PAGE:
Data due this week includes CPI and leading economic indicators, both released Wednesday.
Crude oil rose 2.4% last week, ending at $59.39 a barrel. Yep, it's still hanging under $60 a barrel despite the winter's chill. Inventory data is due Thursday at 1030 a.m. ET. On Tuesday morning, see Sharon Epperson's report in the 8 a.m. hour of Squawk Box on the increased interest in long term crude contracts and what you could learn about oil prices.
Rumors and speculation flew fast and furiously in the markets last week, and some big names came into play (or fake play). including AMR and Alcoa . Stemming from press reports about interested suitors, both stocks went on a ride but nothing firm ever surfaced. Barron's this weekend keeps Alcoa rumors alive with a story that analyzes the price for Alcoa and the fact that possible suitors would have to pay far more than the $40 billion rumor price.
There is however something real going on with Chrysler, and that is DaimlerChrysler's decision to study its options for the money losing unit. Our Phil Lebeau will be covering the story and will continue to explain the possible scenarios that could develop for Chrysler as Daimler struggles with its future.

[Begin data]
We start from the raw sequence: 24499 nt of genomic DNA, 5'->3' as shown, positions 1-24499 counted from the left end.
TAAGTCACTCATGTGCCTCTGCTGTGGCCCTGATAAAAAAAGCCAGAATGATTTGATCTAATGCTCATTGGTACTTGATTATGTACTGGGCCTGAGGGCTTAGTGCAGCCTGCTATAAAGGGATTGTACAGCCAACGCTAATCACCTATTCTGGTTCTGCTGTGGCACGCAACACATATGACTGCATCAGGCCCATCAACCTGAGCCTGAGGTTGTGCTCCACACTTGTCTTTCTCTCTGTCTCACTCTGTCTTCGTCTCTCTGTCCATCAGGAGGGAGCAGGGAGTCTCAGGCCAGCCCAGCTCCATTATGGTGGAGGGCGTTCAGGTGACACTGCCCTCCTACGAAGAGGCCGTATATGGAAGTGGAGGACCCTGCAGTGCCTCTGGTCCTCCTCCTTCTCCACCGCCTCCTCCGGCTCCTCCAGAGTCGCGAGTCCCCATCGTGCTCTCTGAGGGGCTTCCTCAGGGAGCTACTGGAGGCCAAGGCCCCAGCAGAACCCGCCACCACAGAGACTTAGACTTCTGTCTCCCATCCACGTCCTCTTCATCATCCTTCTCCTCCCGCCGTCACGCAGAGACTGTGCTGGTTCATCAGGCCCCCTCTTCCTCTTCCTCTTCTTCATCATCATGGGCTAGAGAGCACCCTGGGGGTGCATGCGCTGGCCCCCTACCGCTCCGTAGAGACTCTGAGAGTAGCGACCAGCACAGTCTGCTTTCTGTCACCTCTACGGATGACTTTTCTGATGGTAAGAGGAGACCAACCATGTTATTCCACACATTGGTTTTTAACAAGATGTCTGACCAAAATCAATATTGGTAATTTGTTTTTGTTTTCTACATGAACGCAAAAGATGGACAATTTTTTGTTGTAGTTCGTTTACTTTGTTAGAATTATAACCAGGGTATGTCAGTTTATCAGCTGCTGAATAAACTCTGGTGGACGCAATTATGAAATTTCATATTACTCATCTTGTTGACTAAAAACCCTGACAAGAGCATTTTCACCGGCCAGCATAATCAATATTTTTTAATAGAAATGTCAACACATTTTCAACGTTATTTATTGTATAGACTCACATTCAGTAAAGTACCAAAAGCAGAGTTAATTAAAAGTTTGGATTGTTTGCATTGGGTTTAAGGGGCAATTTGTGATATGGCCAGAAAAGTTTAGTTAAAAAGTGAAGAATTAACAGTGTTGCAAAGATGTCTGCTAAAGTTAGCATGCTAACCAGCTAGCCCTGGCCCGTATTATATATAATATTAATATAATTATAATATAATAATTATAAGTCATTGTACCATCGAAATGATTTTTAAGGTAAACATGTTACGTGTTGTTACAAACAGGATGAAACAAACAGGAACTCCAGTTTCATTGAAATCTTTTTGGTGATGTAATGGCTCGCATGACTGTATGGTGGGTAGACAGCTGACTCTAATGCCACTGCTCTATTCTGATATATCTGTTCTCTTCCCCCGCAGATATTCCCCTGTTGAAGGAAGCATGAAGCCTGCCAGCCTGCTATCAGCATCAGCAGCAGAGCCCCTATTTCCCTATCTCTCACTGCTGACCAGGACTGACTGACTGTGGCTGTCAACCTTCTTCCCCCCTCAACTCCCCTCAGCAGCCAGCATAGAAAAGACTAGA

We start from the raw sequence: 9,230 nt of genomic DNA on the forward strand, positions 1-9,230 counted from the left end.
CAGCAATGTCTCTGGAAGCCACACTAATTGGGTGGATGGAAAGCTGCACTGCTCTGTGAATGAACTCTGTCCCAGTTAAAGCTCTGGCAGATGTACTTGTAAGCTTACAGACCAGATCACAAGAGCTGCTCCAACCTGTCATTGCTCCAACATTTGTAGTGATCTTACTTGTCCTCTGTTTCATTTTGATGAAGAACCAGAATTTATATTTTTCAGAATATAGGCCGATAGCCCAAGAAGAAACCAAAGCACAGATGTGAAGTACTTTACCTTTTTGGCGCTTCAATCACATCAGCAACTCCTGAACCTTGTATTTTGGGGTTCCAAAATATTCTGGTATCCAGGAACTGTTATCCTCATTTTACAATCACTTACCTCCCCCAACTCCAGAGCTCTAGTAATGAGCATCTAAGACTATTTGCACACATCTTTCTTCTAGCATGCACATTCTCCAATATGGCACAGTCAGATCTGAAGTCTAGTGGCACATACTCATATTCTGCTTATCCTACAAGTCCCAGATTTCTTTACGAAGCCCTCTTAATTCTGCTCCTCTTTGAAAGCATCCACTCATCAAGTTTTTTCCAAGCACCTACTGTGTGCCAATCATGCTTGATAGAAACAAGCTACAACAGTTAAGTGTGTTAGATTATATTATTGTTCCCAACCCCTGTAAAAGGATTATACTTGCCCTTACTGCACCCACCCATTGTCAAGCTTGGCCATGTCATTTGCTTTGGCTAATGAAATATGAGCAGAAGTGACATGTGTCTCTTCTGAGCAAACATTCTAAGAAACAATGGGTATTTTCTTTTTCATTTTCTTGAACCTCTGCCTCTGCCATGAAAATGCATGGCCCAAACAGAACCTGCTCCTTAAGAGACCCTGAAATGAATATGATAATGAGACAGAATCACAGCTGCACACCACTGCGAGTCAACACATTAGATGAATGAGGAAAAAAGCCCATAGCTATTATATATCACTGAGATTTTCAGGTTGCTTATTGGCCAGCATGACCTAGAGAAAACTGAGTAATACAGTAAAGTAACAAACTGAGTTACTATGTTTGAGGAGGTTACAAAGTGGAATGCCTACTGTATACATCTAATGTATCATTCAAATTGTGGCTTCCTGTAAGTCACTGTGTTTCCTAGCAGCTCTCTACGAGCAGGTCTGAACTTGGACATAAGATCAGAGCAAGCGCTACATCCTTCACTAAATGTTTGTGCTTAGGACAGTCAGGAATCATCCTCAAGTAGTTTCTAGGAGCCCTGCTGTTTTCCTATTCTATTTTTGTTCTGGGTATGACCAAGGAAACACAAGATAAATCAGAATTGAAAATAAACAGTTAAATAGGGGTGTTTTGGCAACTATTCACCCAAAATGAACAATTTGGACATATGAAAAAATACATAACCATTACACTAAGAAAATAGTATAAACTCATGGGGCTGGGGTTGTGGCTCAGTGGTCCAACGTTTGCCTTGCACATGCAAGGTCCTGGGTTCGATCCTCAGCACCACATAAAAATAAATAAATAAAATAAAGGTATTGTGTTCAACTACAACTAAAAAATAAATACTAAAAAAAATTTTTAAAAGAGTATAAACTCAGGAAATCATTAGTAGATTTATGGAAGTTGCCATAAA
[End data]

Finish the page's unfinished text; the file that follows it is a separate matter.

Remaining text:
This is it. The official bell-ringing, grand finale end to the quarterly earnings reporting season is upon us. This quarter promises to go out with a bang as a lot of companies report this week.
Wal-mart's report Tuesday is the unofficial, official end to the season that started in early January with Alcoa's quarterly report. Home Depot also reports Tuesday. Our Margaret Brennan will be covering the retailers for us.
Hewlett-Packard reports after the bell that day. Abercrombie and Fitch reports Wednesday. On Thursday, JC Penney, the Gap, Williams Cos,Keyspan and Newmont Mining all report. Clear Channel and Lowe'sreport Friday.
We could also see some newsworthy headlines Wednesday when several dozen companies attend the two day Bank of America Technology conference in New York.
The delays and cancellations plaguing JetBlue since Wednesday are not over. JetBlue's luck is in a tailspin as flights continued to be cancelled over the weekend, raising the question of whether some analysts' early interpretation is wrong and this could be bigger than one unfortunate day's public relations mess.
Bill Griffeth is definitely going Hollywood this week when he takes us to the Oscars on Power Lunch Friday. Julia Boorstin will be with him, reporting on what we can expect.
We are not the only ones going to Hollywood. Illinois Sen. Barak Obama's having a big event with producer Steven Spielberg and other Hollywood celebs this coming Tuesday night. His Democratic rival for the White House, New York Sen. Hillary Clinton's already swung through LA once and she has another big event in a month. We'll tell you about that too.
China's markets are closed next week for New Year's celebrations as they usher in the Year of the Pig.